A blog with tips, tricks and tutorials to help you prepare your CCIE Wireless lab exam.

Friday, February 11, 2011

Wired QoS for Voice control: AF31 (DSCP 26) or CS3 (DSCP 24)?

This is a question I get quite often, so I thought it might be useful to write a quick summary about it: Voice traffic is divided into the voice flow itself and some control traffic (mainly statistics). Voice traffic is usually (in the Cisco world) tagged CoS 5 (802.1p), or DSCP 46, AKA Expedited Forwarding (EF). This is 802.11 AC_VO priority level 6. But what about Voice control? You will read in some places that it should be tagged DSCP 26, and in other places that it should be tagged DSCP 24... so what should we do in the wireless world?

First of all, the easy part. Voice control is less time sensitive than the voice flow, because it does not carry voice sound, just statistical information about the voice flow. So you can miss a packet or 2, no big deal. But if you miss too many of them, the phones won't be able to interpret the quality of the line anymore, and your call will drop. So this information is "critical" but "less urgent" than the voice flow. It is tagged 802.1p 3, and belongs to the AC_VI tag 4 for the wireless side.

Now the more delicate part: what DSCP should it have? So here is the story behind it, as I remember it (am I that old?): Cisco used to recommend setting voice signaling to AF 31 (DSCP 26). They thought that tagging voice control this way was appropriate, because it allowed for the same class 3 as the 802.1p value, while still setting a drop precedence (1), which is what the strength of DSCP is about.
But they were criticized because people were saying that systems using IP precedence instead of DSCP could not really use the drop precedence (value 1) and just the IP precedence PHB part (3), so using AF31 was not the best choice ever.
After years of hearing that complaint, Cisco released new good practices and new tables showing that in fact voice signaling should slowly be changed to DSCP 24, which is CS3 (so there is no drop precedence and a complete match between the DSCP value, the IP precedence value and the 802.1p priority level). That was a couple of years ago. But of course in between the same complaining customers had already implemented the AF31 tag, and started complaining again, this time about migration issues, stating that if the systems were fully DSCP it didn't really matter, etc.
So today, the new recommendation is DSCP 24 for voice control, DSCP 26 being still largely accepted for migrated implementations.
So which one should we use in a training scenario?
The bottom line is that in a lab environment, 24 is better but both 24 and 26 are fine.
If you know the story, you can decide that this is a new implementation and you set 24, or this is a migrated implementation and you keep 26, or you can ask which one is preferred to your dear proctor... but he may then remind you that this is the CCIE Wireless, not Voice, and that it does not really matter to judge your wireless skills... :-)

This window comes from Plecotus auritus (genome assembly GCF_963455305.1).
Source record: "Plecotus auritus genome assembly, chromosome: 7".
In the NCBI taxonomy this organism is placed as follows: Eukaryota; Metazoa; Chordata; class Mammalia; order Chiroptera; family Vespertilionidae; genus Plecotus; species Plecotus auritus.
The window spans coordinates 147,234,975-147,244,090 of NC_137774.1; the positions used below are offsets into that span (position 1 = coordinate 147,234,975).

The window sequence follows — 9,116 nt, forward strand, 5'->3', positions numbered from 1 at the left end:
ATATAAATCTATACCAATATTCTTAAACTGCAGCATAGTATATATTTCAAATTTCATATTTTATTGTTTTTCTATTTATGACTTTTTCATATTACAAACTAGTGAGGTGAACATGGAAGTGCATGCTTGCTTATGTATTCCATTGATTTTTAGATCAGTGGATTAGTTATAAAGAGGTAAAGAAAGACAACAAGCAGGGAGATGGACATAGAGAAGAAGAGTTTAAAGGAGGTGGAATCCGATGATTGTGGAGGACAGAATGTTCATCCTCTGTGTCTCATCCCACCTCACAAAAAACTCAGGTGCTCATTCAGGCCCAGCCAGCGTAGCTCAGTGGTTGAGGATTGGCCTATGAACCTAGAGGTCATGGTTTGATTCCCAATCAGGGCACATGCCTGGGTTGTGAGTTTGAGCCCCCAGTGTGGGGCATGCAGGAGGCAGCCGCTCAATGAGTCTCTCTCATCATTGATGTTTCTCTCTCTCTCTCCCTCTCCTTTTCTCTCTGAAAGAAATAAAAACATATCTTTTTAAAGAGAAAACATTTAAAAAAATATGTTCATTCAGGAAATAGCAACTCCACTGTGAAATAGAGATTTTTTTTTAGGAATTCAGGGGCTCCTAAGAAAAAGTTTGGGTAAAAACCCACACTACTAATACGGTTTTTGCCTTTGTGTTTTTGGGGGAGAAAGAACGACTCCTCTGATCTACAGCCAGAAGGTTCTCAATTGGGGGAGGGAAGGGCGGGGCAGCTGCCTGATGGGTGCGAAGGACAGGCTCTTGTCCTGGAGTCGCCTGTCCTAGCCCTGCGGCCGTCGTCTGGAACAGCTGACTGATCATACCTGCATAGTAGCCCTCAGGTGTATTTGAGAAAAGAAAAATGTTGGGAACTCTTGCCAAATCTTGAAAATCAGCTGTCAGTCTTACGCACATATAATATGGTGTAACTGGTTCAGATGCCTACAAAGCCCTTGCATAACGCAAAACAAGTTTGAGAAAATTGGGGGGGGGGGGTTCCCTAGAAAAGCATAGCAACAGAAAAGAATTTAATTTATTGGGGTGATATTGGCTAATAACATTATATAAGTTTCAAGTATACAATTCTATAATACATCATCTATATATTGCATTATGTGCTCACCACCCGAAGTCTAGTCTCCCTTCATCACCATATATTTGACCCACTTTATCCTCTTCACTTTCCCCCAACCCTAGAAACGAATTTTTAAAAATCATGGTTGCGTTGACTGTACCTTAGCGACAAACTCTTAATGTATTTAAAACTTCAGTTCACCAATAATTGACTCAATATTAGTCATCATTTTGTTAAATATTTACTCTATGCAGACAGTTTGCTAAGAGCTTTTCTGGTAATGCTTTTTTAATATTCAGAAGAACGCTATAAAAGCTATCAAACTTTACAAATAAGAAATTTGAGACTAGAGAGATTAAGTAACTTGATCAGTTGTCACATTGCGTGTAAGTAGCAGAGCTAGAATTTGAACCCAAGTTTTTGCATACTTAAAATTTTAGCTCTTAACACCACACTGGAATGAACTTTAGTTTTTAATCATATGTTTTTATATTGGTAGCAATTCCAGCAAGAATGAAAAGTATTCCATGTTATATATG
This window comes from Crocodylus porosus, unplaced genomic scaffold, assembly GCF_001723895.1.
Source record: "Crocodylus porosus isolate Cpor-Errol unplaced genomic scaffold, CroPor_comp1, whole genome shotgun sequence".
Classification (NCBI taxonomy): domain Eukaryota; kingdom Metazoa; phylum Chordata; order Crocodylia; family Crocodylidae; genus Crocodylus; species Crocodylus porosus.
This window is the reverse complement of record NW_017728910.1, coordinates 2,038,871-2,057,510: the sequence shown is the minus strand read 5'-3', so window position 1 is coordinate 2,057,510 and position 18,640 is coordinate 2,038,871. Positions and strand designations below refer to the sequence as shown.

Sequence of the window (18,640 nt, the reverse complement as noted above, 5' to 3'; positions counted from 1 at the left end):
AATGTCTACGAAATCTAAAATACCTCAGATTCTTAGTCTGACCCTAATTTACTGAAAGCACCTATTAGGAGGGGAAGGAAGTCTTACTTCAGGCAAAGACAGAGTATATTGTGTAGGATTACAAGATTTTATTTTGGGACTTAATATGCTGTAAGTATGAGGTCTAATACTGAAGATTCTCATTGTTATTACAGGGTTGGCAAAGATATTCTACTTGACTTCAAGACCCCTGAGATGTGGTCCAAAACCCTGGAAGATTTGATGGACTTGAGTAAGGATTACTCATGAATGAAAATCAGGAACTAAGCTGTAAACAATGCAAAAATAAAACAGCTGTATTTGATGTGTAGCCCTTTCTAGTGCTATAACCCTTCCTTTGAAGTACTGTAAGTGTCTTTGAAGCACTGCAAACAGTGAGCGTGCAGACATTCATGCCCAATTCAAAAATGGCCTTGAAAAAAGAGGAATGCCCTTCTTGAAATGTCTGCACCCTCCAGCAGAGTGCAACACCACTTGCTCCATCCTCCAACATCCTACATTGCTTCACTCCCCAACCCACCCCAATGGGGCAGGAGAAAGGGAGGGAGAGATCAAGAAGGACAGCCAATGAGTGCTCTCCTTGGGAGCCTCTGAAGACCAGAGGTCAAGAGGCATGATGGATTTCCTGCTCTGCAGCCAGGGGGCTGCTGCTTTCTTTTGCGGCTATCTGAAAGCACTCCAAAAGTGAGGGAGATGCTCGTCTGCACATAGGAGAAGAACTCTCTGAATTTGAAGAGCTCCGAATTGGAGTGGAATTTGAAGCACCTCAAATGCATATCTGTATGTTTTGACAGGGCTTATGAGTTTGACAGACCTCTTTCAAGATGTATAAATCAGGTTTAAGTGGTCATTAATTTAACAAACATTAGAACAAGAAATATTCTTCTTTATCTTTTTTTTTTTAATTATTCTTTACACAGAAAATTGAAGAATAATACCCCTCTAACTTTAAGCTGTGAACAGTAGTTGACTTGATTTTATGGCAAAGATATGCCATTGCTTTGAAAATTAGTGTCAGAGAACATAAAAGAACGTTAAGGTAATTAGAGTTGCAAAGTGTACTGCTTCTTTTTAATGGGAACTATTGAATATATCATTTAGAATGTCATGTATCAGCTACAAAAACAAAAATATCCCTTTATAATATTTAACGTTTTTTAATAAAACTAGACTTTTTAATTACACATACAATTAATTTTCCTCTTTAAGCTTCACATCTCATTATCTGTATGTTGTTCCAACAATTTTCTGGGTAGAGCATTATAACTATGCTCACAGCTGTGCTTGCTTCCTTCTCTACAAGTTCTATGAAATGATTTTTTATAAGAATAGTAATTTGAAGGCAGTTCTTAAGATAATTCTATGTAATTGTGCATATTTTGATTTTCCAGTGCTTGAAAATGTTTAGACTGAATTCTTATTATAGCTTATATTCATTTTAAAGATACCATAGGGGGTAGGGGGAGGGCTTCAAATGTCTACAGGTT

4 comments:

  1. I found that in code 4.2, DSCP 24 doesnt translate properly - it goes to 802.11e=3 same
    DSCP 26 works fine and it gets translated to 802.11e=4

    Oliver

    ReplyDelete
  2. Your site is awesome!! I'll have to disagree with the low importance of CS3/AF31 packets. These isn't just statistical information, but include keepalives and other critical control info to the phones such as keys pressed, onhook/offhook, etc. Thanks for all your information.

    ReplyDelete
  3. Thanks Anonymous! I should rephrase this sentence to say that CS3/AF31 is "less important" than EF, simply because we can afford losing more CS3/AF31 than EF packets for the same audio call (same quality or MoS feedback). But you are right, they are not of "low importance", if we lose too many of them the call will drop! :-)

    ReplyDelete
  4. I understand this is an old topic already... but I think my question is somehow related to it, so I'll ask :) Hopefully you have an answer for me and I won't need to go deep in my readings.

    We have our signaling traffic marked as CS3 for years and we don't want to change it anyhow. But, I am struggling with Wireless QoS now. The main driver for Wireless QoS in our infrastructure is Microsoft Lync. We mark Lync's traffic using GPO as Voice - DSCP 48, Video - DSCP 40 and Signaling - DSCP 32. This is mainly because Microsoft Windows only consults IP Precedence and not DSCP when it creates WMM header. So, basically our DSCP values are being converted to Voice - WMM UP 6, Video - WMM UP 5 and Signaling - WMM UP 4.

    APs convert those WMM UP values back to DSCP (and place new markings into outer CAPWAP headers)... and mapping here still behaves like it was for Wired ages ago. WMM UP 6 becomes DSCP EF, WMM UP 5 becomes AF41 but WMM UP 4 is being converted to AF31...

    You cannot change this mapping, can't you? It is being re-mapped few times after that - when the packed is unpacked on the WLC and sent back to the switch, we trust CoS (remember, original marking was absolutely not inline with Cisco QoS Baseline - Voice DSCP 48)... so we trust CoS as it is based on the outer DSCP value. This is where we can change AF31 to CS3, using CoS to DSCP mapping on the switch...

    Because of this mapping, I have "CAPWAP tunneled" signaling traffic flowing with AF31... which becomes true-CS3 signaling after it leaves WLC... and guess what? I don't like it!
    We use AF31 for Mission Critical... and I just don't like to mess statistics for different classes, it complicates my troubleshooting efforts.

    Any suggestions on this topic are highly welcomed :)

    ReplyDelete